(RxWiki News) It's all about the swagger and the fluttering eyelashes. Really. Those are the personality traits that tend to help people predict who is attracted to them.
We all understand that dating can be brutal to the psyche and the self esteem. Believing in yourself and your own attractiveness makes a big difference in the success of your efforts, according to a recent study.
"Attractive personalities attract more interest."
German researchers conducted an experiment involving speed dating. This model was used because people are rarely honest in reporting what they really find attractive about another. When asked who they're attracted to, they lie. They'll say "honesty" is what turns them on, when really it's "hotness."
The study involved 17 groups of men (190) and women (192) who participated in a standard speed dating event, where they had "3-minute dates" with a number of people. Each person was asked who they thought would want to meet them.
Most people were pretty bad at guessing who was attracted to them, with some utterly clueless, and others having a better sense of their impact on others.
And the best predictors were men and women who probably don't need speed dating events to be dating. Men who were promiscuous and okay with casual sex knew who wanted to meet them. And women who had agreeable personalities were also good fortune tellers about who was attracted to them.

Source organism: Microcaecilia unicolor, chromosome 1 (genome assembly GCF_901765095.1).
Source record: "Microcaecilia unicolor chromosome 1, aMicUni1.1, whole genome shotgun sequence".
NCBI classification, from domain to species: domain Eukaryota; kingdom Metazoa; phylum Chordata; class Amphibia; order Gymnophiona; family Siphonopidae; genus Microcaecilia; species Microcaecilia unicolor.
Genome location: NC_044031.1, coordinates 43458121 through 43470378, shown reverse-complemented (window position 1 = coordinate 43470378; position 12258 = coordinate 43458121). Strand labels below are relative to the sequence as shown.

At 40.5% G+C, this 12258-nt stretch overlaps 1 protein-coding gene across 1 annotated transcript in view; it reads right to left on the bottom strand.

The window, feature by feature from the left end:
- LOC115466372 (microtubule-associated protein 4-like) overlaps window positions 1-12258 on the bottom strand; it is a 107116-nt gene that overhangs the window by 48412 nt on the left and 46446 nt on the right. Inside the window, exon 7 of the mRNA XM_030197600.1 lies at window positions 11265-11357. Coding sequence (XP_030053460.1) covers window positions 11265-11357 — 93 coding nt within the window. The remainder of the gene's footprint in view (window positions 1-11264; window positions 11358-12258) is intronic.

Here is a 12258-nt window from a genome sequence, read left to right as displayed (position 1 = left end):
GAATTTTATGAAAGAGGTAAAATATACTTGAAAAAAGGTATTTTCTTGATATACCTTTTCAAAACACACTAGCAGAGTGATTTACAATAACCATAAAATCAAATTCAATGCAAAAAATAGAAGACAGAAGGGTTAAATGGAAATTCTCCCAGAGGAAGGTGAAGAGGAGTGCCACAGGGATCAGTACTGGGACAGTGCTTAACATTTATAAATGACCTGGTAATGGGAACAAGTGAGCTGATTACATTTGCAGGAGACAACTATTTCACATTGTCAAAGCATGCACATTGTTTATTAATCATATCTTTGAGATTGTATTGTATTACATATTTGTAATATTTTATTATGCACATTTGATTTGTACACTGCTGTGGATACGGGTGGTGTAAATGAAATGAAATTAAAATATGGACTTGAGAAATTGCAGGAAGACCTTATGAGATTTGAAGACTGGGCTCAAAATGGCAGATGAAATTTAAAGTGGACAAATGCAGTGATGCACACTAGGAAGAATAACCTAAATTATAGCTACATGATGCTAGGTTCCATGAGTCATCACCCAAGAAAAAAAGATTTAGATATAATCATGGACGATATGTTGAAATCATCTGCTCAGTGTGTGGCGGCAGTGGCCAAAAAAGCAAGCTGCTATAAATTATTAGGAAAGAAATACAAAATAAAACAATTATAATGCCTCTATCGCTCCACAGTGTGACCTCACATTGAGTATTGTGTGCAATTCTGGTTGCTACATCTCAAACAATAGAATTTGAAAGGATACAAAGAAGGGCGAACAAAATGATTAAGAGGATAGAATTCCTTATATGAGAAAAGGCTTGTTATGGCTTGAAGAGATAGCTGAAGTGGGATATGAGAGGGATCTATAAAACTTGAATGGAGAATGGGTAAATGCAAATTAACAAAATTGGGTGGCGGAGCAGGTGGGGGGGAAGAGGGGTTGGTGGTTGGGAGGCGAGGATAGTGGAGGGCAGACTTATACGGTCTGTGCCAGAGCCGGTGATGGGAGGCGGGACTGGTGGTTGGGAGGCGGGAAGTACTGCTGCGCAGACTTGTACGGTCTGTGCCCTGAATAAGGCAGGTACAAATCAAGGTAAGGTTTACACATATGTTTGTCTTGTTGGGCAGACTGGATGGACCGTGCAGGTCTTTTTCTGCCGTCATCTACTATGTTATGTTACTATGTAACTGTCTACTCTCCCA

Mitja Back of the Johannes Gutenberg University of Mainz, who co-wrote the new paper, says that the casual sex guys behaved in a stereotypical fashion that evoked more typical or "I'm attracted" behavior in the women with whom they spoke. This dynamic helped the men accurately predict which women wanted to meet them.
Likewise, the affable women made the men more comfortable and likely to flirt. So these women were able to pick up on which of the men were interested and wanted to talk further.
Back led a team of researchers for this study. He says speed dating is a great model for studying male-female dating behaviors. He added that these three-minute dates are so illuminating that they could have been invented by psychologists.
This study will be published in Psychological Science.